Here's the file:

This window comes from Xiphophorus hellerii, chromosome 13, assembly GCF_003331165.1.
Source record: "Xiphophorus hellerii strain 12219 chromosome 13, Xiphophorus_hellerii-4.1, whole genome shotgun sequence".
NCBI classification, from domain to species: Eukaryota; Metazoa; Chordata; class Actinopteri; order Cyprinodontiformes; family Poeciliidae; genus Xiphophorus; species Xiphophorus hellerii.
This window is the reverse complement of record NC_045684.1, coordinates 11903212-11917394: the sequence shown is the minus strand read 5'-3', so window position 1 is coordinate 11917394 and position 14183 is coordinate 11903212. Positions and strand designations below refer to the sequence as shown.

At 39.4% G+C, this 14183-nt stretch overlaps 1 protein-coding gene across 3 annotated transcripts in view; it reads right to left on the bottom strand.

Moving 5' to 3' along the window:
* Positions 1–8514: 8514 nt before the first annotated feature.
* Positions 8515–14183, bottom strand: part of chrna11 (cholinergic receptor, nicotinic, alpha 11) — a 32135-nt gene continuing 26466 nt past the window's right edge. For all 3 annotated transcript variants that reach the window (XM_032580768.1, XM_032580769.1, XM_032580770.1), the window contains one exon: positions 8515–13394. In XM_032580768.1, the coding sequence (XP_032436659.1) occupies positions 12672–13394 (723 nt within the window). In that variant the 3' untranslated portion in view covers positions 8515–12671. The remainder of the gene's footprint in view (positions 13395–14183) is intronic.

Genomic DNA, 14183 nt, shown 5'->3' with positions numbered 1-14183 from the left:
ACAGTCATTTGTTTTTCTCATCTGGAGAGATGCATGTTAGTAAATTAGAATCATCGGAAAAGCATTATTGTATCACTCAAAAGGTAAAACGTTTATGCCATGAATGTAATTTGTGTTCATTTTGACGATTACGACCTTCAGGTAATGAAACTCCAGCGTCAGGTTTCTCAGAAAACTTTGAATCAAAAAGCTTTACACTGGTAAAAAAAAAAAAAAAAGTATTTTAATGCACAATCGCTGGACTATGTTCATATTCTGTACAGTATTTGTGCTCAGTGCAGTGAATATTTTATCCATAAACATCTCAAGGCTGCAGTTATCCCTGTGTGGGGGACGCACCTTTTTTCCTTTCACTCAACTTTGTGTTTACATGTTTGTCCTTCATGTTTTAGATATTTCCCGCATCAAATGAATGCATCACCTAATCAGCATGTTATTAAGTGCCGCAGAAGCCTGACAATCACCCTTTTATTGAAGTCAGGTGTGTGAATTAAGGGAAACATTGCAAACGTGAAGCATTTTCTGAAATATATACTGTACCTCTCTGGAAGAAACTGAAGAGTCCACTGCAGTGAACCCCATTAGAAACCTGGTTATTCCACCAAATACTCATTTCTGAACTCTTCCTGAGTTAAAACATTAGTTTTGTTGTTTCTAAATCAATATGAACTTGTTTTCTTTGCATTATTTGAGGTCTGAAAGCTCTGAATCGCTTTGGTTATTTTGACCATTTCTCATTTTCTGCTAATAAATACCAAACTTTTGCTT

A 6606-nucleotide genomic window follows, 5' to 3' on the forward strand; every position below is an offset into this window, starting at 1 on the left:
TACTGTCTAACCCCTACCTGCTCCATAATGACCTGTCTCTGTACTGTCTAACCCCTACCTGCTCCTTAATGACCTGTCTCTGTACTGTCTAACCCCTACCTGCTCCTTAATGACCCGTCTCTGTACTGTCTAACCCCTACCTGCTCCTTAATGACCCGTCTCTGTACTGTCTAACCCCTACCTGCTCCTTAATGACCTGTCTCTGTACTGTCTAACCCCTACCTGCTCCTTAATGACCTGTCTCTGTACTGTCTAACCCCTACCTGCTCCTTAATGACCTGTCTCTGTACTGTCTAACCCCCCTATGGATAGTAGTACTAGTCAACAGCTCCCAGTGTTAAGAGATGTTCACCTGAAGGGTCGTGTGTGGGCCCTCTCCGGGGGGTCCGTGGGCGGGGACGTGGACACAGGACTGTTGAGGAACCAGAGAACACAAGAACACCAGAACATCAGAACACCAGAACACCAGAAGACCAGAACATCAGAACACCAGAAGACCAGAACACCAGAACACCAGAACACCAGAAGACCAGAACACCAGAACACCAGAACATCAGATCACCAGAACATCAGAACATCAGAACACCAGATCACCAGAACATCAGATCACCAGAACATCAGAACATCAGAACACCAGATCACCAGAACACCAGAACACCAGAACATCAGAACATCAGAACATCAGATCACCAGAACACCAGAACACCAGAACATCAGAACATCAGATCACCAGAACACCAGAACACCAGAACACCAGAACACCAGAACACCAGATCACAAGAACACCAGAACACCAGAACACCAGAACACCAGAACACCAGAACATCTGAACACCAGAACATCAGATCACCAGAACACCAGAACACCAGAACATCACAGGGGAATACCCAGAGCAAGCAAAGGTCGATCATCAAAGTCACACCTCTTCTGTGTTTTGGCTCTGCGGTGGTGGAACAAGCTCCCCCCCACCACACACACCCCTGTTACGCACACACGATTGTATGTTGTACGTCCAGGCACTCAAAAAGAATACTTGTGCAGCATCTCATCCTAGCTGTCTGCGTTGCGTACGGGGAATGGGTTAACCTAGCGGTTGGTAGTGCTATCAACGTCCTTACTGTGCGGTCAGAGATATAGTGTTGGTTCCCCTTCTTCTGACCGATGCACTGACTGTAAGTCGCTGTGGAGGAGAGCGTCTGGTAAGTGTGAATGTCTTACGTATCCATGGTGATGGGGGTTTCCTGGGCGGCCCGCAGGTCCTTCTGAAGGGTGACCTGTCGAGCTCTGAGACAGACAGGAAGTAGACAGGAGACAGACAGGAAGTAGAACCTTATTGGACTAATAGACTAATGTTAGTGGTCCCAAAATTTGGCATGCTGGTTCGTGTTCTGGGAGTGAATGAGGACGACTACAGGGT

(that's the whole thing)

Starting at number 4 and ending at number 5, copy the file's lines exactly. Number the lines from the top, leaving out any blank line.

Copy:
This window is the reverse complement of record NC_045684.1, coordinates 11903212-11917394: the sequence shown is the minus strand read 5'-3', so window position 1 is coordinate 11917394 and position 14183 is coordinate 11903212. Positions and strand designations below refer to the sequence as shown.

At 39.4% G+C, this 14183-nt stretch overlaps 1 protein-coding gene across 3 annotated transcripts in view; it reads right to left on the bottom strand.